The Ducks entered Thursday night with the second-best record in the NHL at 19-3-3. They were only four points behind the Chicago Blackhawks with a game in hand, despite Chicago’s record-setting, season-opening 24-game point streak. Anaheim was an incredible 11 points ahead of the rest of the West.
But Selanne turns 43 on July 3, and he will have another decision to make in the summer. When reminded that next season won’t be like this, especially with realignment sorting teams by time zones, Selanne just laughed again.
“It’s going to be easier,” he said.
He didn’t say anything else.
OVERTIME: Realignment answers, expansion questions
The NHL’s board of governors has approved realignment. With 16 teams in the East and 14 in the West – creating imbalanced odds of making the playoffs, plus a wild-card format that doesn’t necessarily keep the first rounds within the divisions – the league looks ripe to add two new teams in the near future.
Yet the league insists expansion is not in the works. Why not?
The owners would receive hefty expansion fees, and the fees wouldn’t count as league revenues. The players wouldn’t get a cut.
Even though the salary range is tied to league revenues, the cap and floor wouldn’t necessarily rise as the new teams generated revenue, because the computation would involve dividing by 32 instead of 30. It would not necessarily make it harder for struggling teams to keep up.
But each owner would receive only 1/30 of the expansion fees. So the fees are viewed as more of a short-term boost than a huge windfall.
There remains a lot to iron out in Quebec City, suburban Toronto and Seattle.
And the first thing’s first. The NHL needs to determine the fate of the Phoenix Coyotes, the team it bought out of bankruptcy and has been unable to sell. It doesn’t want to relocate the Coyotes or anyone else, but it needs to rule out relocation before it can expand.
The NHL needs to make sure it has 30 healthy franchises before it can grow to 32.
SHOOTOUT: Last shots from around the NHL
– Ducks captain Ryan Getzlaf scored 11 goals last season, a career low. He put up 57 points, the second-lowest total of his career and the lowest since his rookie year. But he entered Thursday night with 10 goals and 31 points, the most in the West. Getzlaf, who has a 2-year-old and a 2-month-old at home, said he had to strike a better balance between family and hockey. “I had to learn to separate the two,” said Getzlaf, who just signed an eight-year, $66 million extension. “It’s not easy when you’re trying to distribute your time in different places, especially going through a struggling season. That was something I had to learn to deal with.”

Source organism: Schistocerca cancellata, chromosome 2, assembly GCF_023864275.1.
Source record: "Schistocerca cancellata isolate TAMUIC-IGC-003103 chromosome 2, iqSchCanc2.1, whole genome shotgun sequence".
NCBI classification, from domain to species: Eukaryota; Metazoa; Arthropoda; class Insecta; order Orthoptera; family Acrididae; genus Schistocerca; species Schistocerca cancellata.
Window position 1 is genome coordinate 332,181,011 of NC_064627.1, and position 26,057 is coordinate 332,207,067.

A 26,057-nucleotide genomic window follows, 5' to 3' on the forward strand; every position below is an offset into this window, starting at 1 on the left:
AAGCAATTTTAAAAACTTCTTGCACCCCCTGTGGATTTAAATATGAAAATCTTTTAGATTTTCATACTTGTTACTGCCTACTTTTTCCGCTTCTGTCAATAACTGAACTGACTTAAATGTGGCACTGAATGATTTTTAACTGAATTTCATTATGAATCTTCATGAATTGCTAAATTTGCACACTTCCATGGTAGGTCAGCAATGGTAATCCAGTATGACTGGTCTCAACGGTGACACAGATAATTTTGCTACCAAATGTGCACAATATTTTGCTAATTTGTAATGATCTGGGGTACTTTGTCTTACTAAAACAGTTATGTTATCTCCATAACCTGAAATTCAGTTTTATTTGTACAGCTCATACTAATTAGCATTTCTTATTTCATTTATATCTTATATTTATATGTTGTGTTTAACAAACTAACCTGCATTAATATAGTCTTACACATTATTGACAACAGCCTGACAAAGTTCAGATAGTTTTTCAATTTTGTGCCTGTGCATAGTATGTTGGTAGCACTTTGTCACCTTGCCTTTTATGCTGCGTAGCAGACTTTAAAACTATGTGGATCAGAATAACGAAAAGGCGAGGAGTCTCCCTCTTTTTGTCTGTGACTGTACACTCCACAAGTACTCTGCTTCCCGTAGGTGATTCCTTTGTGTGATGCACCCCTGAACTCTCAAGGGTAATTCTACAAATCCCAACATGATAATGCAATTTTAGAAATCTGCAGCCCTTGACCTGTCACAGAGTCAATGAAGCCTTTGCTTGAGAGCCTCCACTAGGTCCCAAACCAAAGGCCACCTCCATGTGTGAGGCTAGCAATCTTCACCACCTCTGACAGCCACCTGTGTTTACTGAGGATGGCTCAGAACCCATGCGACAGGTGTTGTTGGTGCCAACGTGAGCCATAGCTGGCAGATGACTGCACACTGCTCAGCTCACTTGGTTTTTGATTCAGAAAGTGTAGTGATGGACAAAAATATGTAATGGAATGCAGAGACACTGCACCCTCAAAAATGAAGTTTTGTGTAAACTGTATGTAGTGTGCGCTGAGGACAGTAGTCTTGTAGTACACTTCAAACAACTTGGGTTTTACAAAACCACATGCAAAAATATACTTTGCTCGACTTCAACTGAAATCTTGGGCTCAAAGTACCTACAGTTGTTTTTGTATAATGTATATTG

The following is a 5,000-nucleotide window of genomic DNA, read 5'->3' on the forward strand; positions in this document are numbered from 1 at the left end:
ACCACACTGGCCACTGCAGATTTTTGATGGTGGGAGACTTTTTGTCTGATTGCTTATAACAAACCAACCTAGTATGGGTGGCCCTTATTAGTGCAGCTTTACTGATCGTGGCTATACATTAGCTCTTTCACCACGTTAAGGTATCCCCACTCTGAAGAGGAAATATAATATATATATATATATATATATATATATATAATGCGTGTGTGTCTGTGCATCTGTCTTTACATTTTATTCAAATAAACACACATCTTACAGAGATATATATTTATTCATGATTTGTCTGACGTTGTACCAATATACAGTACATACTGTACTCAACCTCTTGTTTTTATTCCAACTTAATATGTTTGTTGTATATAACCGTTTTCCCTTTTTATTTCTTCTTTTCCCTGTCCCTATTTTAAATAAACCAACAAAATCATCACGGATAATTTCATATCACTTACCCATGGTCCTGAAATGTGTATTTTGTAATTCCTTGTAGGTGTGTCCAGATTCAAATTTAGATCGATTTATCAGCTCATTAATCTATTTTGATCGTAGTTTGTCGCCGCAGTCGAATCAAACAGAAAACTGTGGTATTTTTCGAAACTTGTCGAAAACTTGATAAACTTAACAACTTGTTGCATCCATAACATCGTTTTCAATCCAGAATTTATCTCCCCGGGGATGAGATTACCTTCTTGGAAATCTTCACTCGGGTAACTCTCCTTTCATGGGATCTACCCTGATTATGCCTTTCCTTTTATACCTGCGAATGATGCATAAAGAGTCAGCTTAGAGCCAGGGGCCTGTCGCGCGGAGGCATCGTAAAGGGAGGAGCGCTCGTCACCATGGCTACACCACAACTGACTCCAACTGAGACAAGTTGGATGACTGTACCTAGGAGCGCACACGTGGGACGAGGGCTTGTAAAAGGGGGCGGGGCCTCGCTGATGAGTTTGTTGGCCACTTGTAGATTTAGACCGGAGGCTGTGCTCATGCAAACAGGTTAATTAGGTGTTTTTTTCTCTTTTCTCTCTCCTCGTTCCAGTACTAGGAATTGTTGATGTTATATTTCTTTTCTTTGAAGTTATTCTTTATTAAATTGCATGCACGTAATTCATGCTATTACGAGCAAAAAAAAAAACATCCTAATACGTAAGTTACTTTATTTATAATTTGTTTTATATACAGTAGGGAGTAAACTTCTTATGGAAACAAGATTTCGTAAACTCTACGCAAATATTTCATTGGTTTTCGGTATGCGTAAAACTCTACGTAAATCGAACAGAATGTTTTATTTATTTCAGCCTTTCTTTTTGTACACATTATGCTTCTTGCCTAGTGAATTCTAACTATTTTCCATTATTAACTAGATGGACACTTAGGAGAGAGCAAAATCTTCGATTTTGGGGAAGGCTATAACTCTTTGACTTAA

– It’s incredible that the Ducks have struck gold with the defensive pair of Sheldon Souray and Francois Beauchemin, both of whom entered Thursday night with matching plus-17 ratings. Souray was exiled by the Oilers, spending 2010-11 in the AHL, resurfacing with the Dallas Stars last season. Beauchemin, a left-handed shot, is playing the right side for the first time since junior – and he left junior in 2000. “I’ve been feeling really good on the right side, for whatever reason,” Beauchemin said. “I didn’t know how I would adapt to it. … Playing the right side, sometimes you’re on your backhand getting passes. But I’ve adjusted well.”
– Ducks goaltender Jonas Hiller entered Thursday night 6-0-1 in his past seven games, with a .931 save percentage. “Goaltending is so much about how you feel out there, being confident in yourself,” said Hiller, who was 3-2-1 in his first six games, with a .871 save percentage. “You have to kind of get in a rhythm. It wasn’t easy the first few games, and it seems like it’s picked up.”
– Why did NHL executive Rob Blake reference Corey Perry’s four-game suspension in 2009 while explaining the four-gamer he got this week? Isn’t there an 18-month statute of limitations? Well, a player can be considered a repeat offender based only on his record in the past 18 months, but that is for the financial hit – whether he forfeits salary based on days or games missed. The department of player safety is free to factor in a player’s entire history when determining a suspension.